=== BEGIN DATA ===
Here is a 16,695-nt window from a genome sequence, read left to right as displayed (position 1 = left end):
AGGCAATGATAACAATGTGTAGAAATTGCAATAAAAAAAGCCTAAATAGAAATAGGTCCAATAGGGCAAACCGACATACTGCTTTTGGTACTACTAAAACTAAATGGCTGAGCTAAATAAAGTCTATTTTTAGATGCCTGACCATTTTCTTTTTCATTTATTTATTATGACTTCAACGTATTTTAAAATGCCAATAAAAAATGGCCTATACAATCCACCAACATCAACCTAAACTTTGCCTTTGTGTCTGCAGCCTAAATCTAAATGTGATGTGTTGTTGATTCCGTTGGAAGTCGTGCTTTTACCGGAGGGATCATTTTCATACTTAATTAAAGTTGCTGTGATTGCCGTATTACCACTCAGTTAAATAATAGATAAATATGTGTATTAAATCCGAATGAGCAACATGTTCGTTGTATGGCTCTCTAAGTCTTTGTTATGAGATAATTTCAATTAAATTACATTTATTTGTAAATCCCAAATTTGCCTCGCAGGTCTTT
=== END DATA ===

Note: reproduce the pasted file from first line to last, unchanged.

Here is a 16,695-nt window from a genome sequence, read left to right as displayed (position 1 = left end):
AGGCAATGATAACAATGTGTAGAAATTGCAATAAAAAAAGCCTAAATAGAAATAGGTCCAATAGGGCAAACCGACATACTGCTTTTGGTACTACTAAAACTAAATGGCTGAGCTAAATAAAGTCTATTTTTAGATGCCTGACCATTTTCTTTTTCATTTATTTATTATGACTTCAACGTATTTTAAAATGCCAATAAAAAATGGCCTATACAATCCACCAACATCAACCTAAACTTTGCCTTTGTGTCTGCAGCCTAAATCTAAATGTGATGTGTTGTTGATTCCGTTGGAAGTCGTGCTTTTACCGGAGGGATCATTTTCATACTTAATTAAAGTTGCTGTGATTGCCGTATTACCACTCAGTTAAATAATAGATAAATATGTGTATTAAATCCGAATGAGCAACATGTTCGTTGTATGGCTCTCTAAGTCTTTGTTATGAGATAATTTCAATTAAATTACATTTATTTGTAAATCCCAAATTTGCCTCGCAGGTCTTT